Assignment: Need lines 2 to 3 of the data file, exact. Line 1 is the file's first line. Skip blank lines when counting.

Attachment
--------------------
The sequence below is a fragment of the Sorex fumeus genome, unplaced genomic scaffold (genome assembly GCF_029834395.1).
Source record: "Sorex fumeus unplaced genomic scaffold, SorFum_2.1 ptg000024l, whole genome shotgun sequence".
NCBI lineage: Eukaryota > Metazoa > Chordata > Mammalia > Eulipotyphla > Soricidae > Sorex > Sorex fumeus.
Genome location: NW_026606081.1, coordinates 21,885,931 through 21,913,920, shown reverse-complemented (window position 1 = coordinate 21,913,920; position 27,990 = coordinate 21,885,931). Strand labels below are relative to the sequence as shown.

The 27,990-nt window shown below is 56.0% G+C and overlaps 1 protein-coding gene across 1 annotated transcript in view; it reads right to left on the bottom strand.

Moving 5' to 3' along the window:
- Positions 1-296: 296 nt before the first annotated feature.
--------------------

Source record: "Sorex fumeus unplaced genomic scaffold, SorFum_2.1 ptg000024l, whole genome shotgun sequence".
NCBI lineage: Eukaryota > Metazoa > Chordata > Mammalia > Eulipotyphla > Soricidae > Sorex > Sorex fumeus.